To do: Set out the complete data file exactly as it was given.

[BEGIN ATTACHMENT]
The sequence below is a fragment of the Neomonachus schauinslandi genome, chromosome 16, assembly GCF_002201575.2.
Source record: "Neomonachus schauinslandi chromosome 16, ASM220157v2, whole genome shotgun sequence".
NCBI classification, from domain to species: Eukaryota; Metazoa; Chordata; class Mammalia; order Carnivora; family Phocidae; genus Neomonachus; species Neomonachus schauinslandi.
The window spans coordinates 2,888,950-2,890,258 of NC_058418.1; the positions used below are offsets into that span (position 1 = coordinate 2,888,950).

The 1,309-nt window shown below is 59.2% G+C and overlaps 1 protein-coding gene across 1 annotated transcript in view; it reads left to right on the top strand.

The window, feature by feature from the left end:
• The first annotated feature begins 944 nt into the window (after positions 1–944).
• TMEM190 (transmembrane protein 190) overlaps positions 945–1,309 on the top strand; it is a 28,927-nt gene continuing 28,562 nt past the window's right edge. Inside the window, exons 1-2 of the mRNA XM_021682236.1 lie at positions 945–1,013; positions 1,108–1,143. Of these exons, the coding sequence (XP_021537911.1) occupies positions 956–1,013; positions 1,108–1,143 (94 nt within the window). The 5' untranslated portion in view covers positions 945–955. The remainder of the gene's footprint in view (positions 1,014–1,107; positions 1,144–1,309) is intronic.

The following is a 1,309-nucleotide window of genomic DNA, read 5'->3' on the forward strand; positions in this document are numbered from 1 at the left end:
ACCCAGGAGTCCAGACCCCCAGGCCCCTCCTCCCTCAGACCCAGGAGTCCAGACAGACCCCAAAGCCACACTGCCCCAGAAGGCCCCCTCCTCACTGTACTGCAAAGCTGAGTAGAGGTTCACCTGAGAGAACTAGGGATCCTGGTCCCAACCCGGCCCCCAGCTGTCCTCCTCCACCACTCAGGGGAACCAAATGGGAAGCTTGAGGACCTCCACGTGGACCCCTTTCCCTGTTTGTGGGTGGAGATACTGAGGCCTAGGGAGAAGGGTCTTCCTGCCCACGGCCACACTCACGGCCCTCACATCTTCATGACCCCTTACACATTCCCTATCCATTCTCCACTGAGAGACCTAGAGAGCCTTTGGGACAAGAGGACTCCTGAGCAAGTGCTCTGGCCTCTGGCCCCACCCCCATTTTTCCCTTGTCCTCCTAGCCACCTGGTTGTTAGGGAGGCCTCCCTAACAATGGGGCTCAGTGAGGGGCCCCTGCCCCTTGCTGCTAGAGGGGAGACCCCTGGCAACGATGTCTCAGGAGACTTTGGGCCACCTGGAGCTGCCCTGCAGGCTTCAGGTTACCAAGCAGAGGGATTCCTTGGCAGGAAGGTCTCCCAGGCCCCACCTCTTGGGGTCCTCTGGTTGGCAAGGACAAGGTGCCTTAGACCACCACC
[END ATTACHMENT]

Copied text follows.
The sequence below is a fragment of the Neomonachus schauinslandi genome, chromosome 16, assembly GCF_002201575.2.
Source record: "Neomonachus schauinslandi chromosome 16, ASM220157v2, whole genome shotgun sequence".
NCBI classification, from domain to species: Eukaryota; Metazoa; Chordata; class Mammalia; order Carnivora; family Phocidae; genus Neomonachus; species Neomonachus schauinslandi.
The window spans coordinates 2,888,950-2,890,258 of NC_058418.1; the positions used below are offsets into that span (position 1 = coordinate 2,888,950).

The 1,309-nt window shown below is 59.2% G+C and overlaps 1 protein-coding gene across 1 annotated transcript in view; it reads left to right on the top strand.

The window, feature by feature from the left end:
• The first annotated feature begins 944 nt into the window (after positions 1–944).
• TMEM190 (transmembrane protein 190) overlaps positions 945–1,309 on the top strand; it is a 28,927-nt gene continuing 28,562 nt past the window's right edge. Inside the window, exons 1-2 of the mRNA XM_021682236.1 lie at positions 945–1,013; positions 1,108–1,143. Of these exons, the coding sequence (XP_021537911.1) occupies positions 956–1,013; positions 1,108–1,143 (94 nt within the window). The 5' untranslated portion in view covers positions 945–955. The remainder of the gene's footprint in view (positions 1,014–1,107; positions 1,144–1,309) is intronic.

The following is a 1,309-nucleotide window of genomic DNA, read 5'->3' on the forward strand; positions in this document are numbered from 1 at the left end:
ACCCAGGAGTCCAGACCCCCAGGCCCCTCCTCCCTCAGACCCAGGAGTCCAGACAGACCCCAAAGCCACACTGCCCCAGAAGGCCCCCTCCTCACTGTACTGCAAAGCTGAGTAGAGGTTCACCTGAGAGAACTAGGGATCCTGGTCCCAACCCGGCCCCCAGCTGTCCTCCTCCACCACTCAGGGGAACCAAATGGGAAGCTTGAGGACCTCCACGTGGACCCCTTTCCCTGTTTGTGGGTGGAGATACTGAGGCCTAGGGAGAAGGGTCTTCCTGCCCACGGCCACACTCACGGCCCTCACATCTTCATGACCCCTTACACATTCCCTATCCATTCTCCACTGAGAGACCTAGAGAGCCTTTGGGACAAGAGGACTCCTGAGCAAGTGCTCTGGCCTCTGGCCCCACCCCCATTTTTCCCTTGTCCTCCTAGCCACCTGGTTGTTAGGGAGGCCTCCCTAACAATGGGGCTCAGTGAGGGGCCCCTGCCCCTTGCTGCTAGAGGGGAGACCCCTGGCAACGATGTCTCAGGAGACTTTGGGCCACCTGGAGCTGCCCTGCAGGCTTCAGGTTACCAAGCAGAGGGATTCCTTGGCAGGAAGGTCTCCCAGGCCCCACCTCTTGGGGTCCTCTGGTTGGCAAGGACAAGGTGCCTTAGACCACCACC